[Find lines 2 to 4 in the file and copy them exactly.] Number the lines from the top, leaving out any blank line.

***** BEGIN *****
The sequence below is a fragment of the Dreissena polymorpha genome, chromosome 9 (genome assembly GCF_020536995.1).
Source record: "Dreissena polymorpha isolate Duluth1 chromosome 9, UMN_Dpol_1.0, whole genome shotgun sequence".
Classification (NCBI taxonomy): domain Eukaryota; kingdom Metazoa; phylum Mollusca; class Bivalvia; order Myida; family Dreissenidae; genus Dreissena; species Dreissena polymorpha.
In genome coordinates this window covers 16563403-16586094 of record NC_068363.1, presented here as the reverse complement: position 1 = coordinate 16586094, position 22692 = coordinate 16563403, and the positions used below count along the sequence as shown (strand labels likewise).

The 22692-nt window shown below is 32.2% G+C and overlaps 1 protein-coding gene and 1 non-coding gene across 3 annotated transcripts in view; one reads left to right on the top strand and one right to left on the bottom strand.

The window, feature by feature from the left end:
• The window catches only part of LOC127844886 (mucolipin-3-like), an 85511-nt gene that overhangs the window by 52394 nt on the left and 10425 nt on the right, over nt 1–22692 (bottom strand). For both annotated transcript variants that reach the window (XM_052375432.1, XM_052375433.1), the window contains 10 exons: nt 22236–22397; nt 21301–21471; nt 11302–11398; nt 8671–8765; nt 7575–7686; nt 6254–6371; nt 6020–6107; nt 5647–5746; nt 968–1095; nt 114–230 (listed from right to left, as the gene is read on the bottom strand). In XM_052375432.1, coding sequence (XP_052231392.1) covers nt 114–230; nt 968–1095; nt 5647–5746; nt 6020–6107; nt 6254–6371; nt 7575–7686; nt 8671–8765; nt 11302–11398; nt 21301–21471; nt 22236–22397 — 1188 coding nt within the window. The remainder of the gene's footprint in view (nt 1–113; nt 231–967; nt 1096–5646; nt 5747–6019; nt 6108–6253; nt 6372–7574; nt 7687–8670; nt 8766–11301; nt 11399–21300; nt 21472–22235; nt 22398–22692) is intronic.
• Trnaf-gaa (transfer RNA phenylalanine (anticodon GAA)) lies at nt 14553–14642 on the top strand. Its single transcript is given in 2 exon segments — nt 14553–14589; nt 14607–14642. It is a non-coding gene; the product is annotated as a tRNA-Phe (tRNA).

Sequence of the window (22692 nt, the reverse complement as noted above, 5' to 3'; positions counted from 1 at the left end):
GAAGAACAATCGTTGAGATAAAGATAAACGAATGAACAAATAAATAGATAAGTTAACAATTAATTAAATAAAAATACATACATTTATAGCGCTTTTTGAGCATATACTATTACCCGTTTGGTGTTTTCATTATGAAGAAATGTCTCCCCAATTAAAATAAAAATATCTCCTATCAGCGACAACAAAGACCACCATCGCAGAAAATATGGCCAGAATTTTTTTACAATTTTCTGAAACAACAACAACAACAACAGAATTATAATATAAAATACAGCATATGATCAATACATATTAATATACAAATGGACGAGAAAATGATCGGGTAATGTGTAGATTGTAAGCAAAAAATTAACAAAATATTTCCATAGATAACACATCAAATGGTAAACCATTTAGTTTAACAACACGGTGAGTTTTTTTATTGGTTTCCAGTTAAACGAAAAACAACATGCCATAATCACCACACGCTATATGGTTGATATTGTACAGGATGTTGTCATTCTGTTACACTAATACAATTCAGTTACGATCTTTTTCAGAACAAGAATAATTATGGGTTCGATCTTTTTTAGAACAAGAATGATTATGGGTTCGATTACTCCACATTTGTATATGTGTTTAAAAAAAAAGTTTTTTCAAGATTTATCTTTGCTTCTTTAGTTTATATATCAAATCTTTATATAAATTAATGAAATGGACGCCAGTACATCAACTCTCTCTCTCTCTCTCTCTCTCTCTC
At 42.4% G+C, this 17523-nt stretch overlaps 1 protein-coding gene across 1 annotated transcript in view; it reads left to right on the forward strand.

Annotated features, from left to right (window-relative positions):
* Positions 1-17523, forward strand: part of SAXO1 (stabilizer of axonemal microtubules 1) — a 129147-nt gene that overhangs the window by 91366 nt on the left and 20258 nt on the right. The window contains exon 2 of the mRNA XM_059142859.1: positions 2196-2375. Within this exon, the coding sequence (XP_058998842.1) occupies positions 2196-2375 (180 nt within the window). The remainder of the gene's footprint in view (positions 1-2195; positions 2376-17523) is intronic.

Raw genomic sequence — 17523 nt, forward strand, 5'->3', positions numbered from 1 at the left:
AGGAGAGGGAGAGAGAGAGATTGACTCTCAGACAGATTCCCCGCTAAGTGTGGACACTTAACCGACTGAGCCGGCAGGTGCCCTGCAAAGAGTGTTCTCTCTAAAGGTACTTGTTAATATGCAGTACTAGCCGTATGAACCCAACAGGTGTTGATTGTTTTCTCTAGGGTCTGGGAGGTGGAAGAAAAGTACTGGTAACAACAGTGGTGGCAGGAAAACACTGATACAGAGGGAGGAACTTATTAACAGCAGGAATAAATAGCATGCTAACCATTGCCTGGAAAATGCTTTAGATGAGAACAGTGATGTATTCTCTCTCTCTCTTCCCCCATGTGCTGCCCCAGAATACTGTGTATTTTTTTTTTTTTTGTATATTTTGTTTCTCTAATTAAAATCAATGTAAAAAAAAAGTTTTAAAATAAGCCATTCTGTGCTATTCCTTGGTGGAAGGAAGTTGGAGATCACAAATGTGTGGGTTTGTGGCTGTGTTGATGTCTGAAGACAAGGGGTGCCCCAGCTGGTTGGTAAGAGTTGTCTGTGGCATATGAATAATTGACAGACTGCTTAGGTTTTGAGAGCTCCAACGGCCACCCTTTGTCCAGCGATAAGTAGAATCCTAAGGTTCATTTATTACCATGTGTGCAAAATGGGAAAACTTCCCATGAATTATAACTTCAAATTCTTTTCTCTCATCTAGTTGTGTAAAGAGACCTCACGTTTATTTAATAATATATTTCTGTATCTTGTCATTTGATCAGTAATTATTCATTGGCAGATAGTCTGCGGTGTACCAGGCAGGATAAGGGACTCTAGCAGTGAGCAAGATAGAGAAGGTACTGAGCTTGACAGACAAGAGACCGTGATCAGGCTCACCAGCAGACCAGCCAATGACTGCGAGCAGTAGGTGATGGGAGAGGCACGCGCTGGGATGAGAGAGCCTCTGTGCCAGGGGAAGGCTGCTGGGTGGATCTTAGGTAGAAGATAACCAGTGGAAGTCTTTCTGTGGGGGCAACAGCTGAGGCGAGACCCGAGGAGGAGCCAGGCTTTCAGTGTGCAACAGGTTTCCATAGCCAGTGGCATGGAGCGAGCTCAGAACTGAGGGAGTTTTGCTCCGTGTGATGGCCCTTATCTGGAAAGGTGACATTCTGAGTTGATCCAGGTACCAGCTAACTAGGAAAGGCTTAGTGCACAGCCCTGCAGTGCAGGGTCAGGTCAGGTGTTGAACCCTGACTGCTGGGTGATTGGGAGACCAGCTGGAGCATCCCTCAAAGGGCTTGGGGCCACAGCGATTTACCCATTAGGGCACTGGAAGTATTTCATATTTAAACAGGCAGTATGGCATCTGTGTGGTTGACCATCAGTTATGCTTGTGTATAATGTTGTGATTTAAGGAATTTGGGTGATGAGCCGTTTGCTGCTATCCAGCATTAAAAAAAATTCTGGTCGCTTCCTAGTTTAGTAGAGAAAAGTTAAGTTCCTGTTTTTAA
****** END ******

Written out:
Source record: "Dreissena polymorpha isolate Duluth1 chromosome 9, UMN_Dpol_1.0, whole genome shotgun sequence".
Classification (NCBI taxonomy): domain Eukaryota; kingdom Metazoa; phylum Mollusca; class Bivalvia; order Myida; family Dreissenidae; genus Dreissena; species Dreissena polymorpha.
In genome coordinates this window covers 16563403-16586094 of record NC_068363.1, presented here as the reverse complement: position 1 = coordinate 16586094, position 22692 = coordinate 16563403, and the positions used below count along the sequence as shown (strand labels likewise).